These Ultra-Processed Plant-Based Foods Might Increase the Risk For Many Diseases

Not all plant-based meals are healthy.

A close-up shot of a serving of golden, crispy French fries presented on a checkered paper. Accompan...
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There’s no question that eating fruits and vegetables are good for our overall health. Study after study has shown that a plant-based diet can benefit every organ system in our bodies. However, a recent study found that not all plant-based diets are created equally, nor are they equally healthy. In fact, ultra-processed plant-sourced foods (think: french fries) can increase the risk of cardiovascular disease.

The study, which was published in The Lancet Regional Health-Europe, used a sample of about 118,000 UK adults between the ages of 40 and 69. The study was a collaboration between researchers in both the United Kingdom, France, and Brazil. The researchers classified food groups as either plant-sourced or animal-sourced, as well as ultra processed and non ultra processed. The data collection spanned more than a decade, with follow-up ending September 2021.

Previous studies have assessed the health impacts of ultra-processed foods, finding associations with mortality, cancer, and other negative health outcomes. But this study narrowed in more specifically on ultra-processed foods that are derived from plants (such as french fries, pastries, and even candy).

The researchers found that those whose plant-based diet consisted of mostly non ultra-processed foods had a lower risk of both fatal and non fatal cardiovascular events (i.e. heart disease). Meanwhile, ultra-processed plant based diets were associated with higher risk of such events. In fact, the researchers found that swapping out plant-sourced ultra-processed foods for non ultra processed, plant-based foods lowered the risk of cardiovascular disease and mortality.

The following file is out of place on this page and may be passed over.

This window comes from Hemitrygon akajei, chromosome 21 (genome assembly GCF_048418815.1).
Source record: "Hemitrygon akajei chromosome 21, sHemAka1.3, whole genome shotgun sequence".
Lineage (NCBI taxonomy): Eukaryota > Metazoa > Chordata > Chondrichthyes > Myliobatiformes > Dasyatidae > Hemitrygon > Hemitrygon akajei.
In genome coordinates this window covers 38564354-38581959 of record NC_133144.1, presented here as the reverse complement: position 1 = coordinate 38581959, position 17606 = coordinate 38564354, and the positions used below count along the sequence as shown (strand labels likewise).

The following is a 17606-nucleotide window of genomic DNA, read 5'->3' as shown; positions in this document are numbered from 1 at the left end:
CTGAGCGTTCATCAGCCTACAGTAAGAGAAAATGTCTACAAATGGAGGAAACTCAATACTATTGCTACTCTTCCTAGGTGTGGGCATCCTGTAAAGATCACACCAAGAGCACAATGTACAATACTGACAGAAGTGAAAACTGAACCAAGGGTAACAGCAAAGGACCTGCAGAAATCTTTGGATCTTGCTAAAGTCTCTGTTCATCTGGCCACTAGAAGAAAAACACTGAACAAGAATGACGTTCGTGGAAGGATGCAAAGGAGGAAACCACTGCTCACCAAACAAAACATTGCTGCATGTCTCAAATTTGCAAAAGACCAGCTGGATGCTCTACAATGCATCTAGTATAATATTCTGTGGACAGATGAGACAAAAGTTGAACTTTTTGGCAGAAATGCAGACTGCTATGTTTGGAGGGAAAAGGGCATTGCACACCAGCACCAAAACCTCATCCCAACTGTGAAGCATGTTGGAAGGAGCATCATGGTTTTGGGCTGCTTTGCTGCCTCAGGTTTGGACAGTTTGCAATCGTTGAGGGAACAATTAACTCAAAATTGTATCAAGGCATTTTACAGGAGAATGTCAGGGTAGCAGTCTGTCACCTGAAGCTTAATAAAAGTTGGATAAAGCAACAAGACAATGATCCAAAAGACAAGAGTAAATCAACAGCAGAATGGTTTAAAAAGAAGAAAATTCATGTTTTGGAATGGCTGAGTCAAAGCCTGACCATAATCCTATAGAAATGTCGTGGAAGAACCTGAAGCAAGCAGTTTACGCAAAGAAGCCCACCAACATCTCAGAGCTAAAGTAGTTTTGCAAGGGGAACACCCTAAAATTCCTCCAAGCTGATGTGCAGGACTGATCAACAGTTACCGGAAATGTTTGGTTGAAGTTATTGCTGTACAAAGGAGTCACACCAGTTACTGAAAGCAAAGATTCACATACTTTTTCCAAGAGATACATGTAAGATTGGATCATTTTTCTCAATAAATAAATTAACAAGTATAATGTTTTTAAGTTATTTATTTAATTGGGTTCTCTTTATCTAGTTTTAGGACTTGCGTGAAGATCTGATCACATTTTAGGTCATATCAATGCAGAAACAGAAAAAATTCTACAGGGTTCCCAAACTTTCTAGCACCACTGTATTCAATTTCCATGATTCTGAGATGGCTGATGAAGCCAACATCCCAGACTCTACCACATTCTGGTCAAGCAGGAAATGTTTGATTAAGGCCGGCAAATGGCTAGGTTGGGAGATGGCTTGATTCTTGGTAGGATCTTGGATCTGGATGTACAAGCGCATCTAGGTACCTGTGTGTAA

This study adds to the growing body of literature about the importance of plant-based diets, but also how health benefits from a plant-based diet can potentially disappear when these foods are ultra processed.

“These findings advance current knowledge by highlighting that a higher intake of plant-sourced foods may only bring about better cardiovascular health outcomes when largely based on minimally processed foods while a higher intake of plant-sourced UPF may have detrimental effects on health,” the authors write.

This is likely because ultra-processing removes the important nutrients from such foods. As the authors explain, the absence of a “food matrix” in plant-sourced ultra processed foods may lead to lower levels of certain compounds that are associated with cardiovascular risk reduction.

While the findings are new, they are in line with the bulk of research on what diets are beneficial for long term health. Perhaps Michael Pollen said it best in his In Defense of Food: “Eat food. Not too much. Mostly plants.”

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